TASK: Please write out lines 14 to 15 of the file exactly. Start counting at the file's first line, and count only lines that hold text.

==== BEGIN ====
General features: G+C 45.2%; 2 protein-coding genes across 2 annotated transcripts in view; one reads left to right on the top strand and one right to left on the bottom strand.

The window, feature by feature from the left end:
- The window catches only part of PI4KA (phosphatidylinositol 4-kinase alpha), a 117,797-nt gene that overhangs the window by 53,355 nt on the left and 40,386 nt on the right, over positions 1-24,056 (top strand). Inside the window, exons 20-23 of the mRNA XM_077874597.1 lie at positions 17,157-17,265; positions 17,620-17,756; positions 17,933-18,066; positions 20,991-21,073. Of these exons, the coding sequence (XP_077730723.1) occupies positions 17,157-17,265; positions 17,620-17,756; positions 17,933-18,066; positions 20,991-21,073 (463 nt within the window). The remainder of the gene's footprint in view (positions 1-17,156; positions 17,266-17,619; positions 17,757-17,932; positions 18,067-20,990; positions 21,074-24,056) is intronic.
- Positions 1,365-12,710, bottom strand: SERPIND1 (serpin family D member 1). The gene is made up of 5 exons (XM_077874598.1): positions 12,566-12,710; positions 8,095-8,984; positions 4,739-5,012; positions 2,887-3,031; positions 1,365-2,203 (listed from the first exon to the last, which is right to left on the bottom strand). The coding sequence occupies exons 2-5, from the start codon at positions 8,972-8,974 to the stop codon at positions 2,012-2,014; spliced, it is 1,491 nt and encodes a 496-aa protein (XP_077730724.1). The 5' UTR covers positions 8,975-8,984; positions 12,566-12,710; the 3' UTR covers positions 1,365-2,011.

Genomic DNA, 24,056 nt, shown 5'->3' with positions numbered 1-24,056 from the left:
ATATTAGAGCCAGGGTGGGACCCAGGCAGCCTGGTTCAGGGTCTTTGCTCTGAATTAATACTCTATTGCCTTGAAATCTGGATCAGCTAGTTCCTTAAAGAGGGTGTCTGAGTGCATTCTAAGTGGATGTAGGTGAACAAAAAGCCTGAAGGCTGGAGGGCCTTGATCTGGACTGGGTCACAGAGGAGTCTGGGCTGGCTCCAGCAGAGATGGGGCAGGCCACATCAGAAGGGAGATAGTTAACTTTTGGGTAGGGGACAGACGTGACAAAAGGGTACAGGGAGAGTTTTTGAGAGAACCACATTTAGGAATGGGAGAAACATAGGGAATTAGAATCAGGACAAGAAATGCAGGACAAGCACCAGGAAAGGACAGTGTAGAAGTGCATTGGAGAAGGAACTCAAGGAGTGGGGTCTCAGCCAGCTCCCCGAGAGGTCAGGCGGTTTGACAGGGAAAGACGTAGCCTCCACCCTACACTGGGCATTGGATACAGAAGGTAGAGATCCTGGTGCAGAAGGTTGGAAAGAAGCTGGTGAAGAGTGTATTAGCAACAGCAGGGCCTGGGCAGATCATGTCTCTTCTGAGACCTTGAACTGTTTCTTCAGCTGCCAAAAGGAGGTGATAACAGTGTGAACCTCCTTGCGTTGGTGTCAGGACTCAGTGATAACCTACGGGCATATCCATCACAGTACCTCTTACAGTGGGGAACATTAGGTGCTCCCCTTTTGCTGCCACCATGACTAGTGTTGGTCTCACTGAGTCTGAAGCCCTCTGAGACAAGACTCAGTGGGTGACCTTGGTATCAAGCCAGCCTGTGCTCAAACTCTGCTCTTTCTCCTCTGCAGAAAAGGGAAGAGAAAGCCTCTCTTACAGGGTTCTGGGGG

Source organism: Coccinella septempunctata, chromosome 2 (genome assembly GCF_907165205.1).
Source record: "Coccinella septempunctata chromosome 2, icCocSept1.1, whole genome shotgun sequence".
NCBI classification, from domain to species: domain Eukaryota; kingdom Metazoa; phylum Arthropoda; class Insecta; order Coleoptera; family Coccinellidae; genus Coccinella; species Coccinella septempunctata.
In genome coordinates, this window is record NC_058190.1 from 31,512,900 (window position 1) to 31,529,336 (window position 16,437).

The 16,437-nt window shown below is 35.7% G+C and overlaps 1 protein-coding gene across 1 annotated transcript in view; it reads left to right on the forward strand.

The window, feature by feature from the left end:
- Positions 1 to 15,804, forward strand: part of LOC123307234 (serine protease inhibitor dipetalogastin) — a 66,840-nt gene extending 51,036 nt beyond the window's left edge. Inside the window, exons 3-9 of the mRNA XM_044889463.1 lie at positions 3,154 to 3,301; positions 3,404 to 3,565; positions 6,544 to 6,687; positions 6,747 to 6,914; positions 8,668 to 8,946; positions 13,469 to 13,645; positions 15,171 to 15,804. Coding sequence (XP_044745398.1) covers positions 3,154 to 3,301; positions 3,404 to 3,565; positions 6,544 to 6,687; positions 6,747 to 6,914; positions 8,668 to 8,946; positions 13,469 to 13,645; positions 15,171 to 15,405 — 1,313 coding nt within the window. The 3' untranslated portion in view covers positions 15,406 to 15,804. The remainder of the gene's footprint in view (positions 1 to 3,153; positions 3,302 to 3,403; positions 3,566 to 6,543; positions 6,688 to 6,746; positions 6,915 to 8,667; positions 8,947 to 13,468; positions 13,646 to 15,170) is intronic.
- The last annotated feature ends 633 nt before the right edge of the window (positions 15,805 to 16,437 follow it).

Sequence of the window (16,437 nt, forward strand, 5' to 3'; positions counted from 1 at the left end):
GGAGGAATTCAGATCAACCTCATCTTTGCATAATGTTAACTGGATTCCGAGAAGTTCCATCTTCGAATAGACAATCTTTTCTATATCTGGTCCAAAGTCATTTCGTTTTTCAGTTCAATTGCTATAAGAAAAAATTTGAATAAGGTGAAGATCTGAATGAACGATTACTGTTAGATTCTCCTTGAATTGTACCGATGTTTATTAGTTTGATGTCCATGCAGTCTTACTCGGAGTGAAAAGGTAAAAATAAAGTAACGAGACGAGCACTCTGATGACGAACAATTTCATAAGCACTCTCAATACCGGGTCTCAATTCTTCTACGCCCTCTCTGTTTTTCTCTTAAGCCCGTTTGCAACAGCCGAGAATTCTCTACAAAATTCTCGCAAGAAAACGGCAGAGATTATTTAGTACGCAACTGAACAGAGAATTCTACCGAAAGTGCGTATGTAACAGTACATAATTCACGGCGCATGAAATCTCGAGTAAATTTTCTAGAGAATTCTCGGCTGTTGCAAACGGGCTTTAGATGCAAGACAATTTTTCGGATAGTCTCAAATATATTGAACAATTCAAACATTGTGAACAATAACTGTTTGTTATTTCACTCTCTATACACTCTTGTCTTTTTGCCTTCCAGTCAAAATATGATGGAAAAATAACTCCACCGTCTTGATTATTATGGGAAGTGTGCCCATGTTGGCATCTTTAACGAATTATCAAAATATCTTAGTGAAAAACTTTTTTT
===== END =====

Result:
- The last annotated feature ends 633 nt before the right edge of the window (positions 15,805 to 16,437 follow it).

Sequence of the window (16,437 nt, forward strand, 5' to 3'; positions counted from 1 at the left end):